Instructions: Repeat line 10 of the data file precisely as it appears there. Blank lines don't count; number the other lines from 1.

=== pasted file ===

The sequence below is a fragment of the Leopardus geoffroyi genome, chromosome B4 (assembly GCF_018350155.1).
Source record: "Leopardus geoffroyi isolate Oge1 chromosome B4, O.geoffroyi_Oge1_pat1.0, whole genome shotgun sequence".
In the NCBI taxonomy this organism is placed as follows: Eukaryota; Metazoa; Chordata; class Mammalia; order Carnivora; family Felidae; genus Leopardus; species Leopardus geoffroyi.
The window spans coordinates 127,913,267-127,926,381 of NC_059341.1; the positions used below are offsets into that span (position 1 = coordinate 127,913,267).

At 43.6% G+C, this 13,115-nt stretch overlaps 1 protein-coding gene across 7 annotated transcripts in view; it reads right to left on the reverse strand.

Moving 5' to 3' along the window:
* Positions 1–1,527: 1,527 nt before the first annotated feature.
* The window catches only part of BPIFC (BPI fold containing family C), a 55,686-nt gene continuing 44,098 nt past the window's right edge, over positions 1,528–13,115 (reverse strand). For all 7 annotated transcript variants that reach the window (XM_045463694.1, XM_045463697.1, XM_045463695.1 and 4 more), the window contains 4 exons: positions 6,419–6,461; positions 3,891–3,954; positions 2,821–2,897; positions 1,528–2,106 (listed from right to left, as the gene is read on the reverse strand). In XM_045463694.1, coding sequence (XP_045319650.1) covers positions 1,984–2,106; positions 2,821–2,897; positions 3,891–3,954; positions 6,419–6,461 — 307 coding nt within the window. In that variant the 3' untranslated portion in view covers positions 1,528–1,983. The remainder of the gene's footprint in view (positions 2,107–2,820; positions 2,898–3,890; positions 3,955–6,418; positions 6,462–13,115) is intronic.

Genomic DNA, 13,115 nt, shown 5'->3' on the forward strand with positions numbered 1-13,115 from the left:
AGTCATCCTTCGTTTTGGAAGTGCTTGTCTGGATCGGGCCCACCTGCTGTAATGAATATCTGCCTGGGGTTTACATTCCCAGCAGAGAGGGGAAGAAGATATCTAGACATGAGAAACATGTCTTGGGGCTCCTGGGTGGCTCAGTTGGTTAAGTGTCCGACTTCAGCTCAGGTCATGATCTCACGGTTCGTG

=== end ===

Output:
AGTCATCCTTCGTTTTGGAAGTGCTTGTCTGGATCGGGCCCACCTGCTGTAATGAATATCTGCCTGGGGTTTACATTCCCAGCAGAGAGGGGAAGAAGATATCTAGACATGAGAAACATGTCTTGGGGCTCCTGGGTGGCTCAGTTGGTTAAGTGTCCGACTTCAGCTCAGGTCATGATCTCACGGTTCGTG